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Morning business round-up: S&P 'misled investors'


What made the business news in Asia and Europe this morning? Here's our daily business round-up:

Australia's Federal Court has ruled that credit ratings agency Standard & Poor's (S&P) misled investors before the global financial crisis.

S&P gave its safest credit rating, AAA, to complex and risky securities, which later lost most of their value.

In what is regarded as a landmark ruling, the court ordered S&P and the bank which arranged the product, ABN Amro, to pay damages to investors.

S&P said it planned to appeal against the decision.

Japanese carmaker Nissan has slashed its full-year profit forecast by 20% after car sales slumped in China amid anti-Japanese protests.

The Japanese carmaker now expects a net profit of 320bn yen ($4bn; £2.5bn) for the year ending March 2013, down from an earlier estimate of 400bn yen.

Nissan says car sales plunged 35% in China in September.

A territorial dispute between Japan and China over islands in the East China Sea has led consumers in China to boycott Japanese products.

However, not all car firms are suffering. Booming sales in Asia have helped Germany's BMW shrug off the gloom in Europe to report a record third-quarter pre-tax profit.

The world's largest luxury carmaker saw sales in China and Japan rise by 33% and 21.5% respectively in the nine months to the end of September.

This drove a 17.6% rise in pre-tax profit to 2bn euros (£1.6bn; $2.5bn) for the period between July and September.

Sales in Europe rose 2.6%.

In other European news, the French government has said it will raise value added tax and cut public spending in order to fund tax credits for firms that keep jobs in France.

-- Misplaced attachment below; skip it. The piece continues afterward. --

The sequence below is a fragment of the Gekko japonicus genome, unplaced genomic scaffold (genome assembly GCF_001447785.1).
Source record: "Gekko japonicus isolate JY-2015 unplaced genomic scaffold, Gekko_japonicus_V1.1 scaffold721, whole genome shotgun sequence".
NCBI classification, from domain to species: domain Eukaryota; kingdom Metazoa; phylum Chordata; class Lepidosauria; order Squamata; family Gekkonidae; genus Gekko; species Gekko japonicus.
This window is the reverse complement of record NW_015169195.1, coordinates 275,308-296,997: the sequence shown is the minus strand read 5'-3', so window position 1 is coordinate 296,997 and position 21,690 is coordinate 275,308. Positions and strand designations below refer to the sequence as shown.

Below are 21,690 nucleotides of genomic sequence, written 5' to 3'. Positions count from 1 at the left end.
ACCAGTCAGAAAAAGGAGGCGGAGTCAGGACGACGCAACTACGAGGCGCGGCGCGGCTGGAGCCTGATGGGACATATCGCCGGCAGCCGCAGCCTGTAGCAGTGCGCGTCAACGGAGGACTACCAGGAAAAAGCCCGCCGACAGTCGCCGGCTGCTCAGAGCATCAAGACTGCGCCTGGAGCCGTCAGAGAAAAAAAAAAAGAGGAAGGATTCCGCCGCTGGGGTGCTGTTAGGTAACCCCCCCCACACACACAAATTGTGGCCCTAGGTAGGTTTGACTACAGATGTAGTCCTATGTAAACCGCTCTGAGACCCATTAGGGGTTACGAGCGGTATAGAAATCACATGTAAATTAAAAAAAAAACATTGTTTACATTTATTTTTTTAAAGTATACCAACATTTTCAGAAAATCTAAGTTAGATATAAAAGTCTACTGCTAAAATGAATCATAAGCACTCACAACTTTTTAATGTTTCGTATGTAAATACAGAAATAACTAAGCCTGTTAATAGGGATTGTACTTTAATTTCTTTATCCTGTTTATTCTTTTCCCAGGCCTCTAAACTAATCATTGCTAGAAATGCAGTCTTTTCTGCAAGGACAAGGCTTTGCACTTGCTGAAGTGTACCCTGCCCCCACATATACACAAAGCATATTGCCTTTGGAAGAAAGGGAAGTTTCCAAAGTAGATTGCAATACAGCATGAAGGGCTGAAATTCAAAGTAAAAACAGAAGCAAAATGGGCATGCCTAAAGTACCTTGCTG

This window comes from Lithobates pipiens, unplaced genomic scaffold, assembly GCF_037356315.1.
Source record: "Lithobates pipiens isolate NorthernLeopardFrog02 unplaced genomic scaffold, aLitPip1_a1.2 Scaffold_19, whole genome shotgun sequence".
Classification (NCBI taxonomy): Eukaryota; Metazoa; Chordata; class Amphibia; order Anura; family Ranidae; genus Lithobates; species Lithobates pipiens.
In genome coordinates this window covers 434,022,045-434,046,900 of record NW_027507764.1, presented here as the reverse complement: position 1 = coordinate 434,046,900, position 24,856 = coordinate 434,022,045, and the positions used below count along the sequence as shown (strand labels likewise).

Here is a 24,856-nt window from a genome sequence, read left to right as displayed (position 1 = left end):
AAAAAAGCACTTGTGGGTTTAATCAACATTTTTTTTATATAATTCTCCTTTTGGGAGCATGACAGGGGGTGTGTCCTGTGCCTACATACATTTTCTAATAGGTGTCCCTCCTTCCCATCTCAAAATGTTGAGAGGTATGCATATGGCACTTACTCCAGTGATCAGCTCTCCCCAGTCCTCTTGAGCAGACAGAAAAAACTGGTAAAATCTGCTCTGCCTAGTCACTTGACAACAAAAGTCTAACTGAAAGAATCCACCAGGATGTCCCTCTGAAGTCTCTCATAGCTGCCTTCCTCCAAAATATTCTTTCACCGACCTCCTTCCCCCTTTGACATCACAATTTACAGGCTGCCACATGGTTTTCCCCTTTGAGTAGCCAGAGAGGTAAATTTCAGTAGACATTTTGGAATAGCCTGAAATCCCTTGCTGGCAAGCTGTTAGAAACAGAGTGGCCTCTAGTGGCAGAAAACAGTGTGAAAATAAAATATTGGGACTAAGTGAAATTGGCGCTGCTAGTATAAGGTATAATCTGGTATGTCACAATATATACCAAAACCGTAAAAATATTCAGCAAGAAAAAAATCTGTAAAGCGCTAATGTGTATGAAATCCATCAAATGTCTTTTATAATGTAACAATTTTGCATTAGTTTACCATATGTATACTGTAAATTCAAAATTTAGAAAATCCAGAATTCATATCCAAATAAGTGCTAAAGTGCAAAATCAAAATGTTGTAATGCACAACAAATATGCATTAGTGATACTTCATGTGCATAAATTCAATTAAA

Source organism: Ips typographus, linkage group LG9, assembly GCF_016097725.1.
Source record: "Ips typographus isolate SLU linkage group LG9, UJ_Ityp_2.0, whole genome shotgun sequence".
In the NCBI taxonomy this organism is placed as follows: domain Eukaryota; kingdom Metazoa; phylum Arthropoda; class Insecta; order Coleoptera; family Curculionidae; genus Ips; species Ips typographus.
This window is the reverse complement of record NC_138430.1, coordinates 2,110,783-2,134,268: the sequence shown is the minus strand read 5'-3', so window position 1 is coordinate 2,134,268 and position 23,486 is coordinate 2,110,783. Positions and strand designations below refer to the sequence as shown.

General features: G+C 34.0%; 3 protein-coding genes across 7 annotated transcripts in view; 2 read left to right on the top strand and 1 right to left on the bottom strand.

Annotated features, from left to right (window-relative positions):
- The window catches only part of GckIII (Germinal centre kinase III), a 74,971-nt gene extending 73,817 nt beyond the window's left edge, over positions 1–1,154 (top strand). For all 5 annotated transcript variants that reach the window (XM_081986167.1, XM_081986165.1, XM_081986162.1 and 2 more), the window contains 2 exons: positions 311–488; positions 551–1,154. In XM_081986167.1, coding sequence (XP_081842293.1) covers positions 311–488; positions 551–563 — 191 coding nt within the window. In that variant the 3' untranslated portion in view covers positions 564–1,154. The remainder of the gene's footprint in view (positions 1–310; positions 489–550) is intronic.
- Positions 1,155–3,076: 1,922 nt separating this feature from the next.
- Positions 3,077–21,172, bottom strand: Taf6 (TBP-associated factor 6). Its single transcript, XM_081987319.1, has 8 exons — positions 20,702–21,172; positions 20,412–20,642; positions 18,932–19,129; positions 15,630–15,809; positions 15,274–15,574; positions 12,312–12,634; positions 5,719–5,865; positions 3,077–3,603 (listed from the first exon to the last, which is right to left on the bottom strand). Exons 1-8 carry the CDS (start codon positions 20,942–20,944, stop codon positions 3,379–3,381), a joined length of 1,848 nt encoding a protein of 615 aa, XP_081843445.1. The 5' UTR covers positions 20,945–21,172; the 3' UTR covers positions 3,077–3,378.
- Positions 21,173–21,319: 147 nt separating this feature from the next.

The 20bn-euro plan comes after a government-commissioned report by industrialist Louis Gallois called for big cuts in payroll taxes.

Mr Gallois, the former boss of aerospace group EADS, urged President Francois Hollande's administration to improve competitiveness.

The IMF also called for similar action.

media captionBiz Heads

Britain and the United Arab Emirates have announced a joint defence partnership, following David Cameron's two-day visit to the country.

The prime minister has been in the Gulf to strengthen the UK's defence, security and commercial ties in the region.

A Downing Street spokesman said the two countries had agreed "a defence industrial partnership" involving "close collaboration" on the Typhoon jet.

The UAE has not agreed to buy a Typhoon but "it is a marker of their interest".

Senior executives in the UK's biggest companies have seen their average earnings go up by more than a quarter in the past year.

But Incomes Data Services, which compiled the figures, says pay and bonuses have hardly risen at all.

Instead, the increase is due to a rise in value of long term incentive plans which have replaced cash bonuses.

In the latest Business Daily podcast from the BBC World Service, we look at the power of incentives in motivating people. Plus we speak to a reinsurance giant that is predicting more storms for the US.